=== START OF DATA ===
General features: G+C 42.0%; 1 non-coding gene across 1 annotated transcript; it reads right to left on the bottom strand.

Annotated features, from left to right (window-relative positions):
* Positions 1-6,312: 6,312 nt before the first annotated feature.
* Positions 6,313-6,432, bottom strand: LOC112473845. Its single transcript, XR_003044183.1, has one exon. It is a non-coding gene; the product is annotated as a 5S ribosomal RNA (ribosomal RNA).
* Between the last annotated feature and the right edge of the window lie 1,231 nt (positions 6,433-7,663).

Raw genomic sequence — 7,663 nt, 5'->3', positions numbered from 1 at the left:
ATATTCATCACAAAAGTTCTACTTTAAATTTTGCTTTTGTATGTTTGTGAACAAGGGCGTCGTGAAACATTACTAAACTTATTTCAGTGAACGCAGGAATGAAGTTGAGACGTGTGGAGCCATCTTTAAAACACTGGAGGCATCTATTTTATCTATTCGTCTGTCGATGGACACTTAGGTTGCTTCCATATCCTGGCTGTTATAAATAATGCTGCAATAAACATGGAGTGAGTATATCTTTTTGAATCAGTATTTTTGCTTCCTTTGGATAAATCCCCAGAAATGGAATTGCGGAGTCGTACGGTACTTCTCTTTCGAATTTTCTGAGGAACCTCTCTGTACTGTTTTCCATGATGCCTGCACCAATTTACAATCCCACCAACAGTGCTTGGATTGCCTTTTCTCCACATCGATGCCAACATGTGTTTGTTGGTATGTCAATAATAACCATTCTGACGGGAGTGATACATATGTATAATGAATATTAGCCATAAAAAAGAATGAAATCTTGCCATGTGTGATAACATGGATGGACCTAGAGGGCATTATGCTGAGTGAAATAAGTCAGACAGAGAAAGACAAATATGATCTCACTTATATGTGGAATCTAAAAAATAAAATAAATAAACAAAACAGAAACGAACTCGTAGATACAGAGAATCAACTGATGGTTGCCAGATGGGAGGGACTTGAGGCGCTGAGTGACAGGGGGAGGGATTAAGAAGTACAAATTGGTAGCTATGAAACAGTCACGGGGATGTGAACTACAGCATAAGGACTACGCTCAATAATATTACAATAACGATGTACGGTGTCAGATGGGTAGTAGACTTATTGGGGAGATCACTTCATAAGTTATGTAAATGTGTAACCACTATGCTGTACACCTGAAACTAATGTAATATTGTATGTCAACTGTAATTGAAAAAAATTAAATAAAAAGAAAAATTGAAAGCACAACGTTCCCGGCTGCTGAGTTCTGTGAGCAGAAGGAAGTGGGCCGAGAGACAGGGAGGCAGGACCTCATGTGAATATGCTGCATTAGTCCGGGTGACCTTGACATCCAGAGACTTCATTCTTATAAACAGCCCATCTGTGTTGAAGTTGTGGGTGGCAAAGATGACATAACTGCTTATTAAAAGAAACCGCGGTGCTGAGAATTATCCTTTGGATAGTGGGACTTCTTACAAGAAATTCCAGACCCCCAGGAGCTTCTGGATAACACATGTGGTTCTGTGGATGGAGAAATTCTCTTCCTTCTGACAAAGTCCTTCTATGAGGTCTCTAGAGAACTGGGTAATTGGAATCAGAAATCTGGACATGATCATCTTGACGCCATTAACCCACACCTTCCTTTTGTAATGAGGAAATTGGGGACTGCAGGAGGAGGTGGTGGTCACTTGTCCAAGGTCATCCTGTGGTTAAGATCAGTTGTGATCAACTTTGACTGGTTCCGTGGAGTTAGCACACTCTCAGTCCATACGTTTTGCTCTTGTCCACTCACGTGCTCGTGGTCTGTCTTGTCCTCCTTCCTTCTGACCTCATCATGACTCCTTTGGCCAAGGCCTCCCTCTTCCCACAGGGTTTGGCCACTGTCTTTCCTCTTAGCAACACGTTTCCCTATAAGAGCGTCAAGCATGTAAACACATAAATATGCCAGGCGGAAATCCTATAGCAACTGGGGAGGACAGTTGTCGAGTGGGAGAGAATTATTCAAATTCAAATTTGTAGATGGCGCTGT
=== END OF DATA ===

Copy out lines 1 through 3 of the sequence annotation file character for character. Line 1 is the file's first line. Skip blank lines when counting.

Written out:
General features: G+C 42.0%; 1 non-coding gene across 1 annotated transcript; it reads right to left on the bottom strand.

Annotated features, from left to right (window-relative positions):
* Positions 1-6,312: 6,312 nt before the first annotated feature.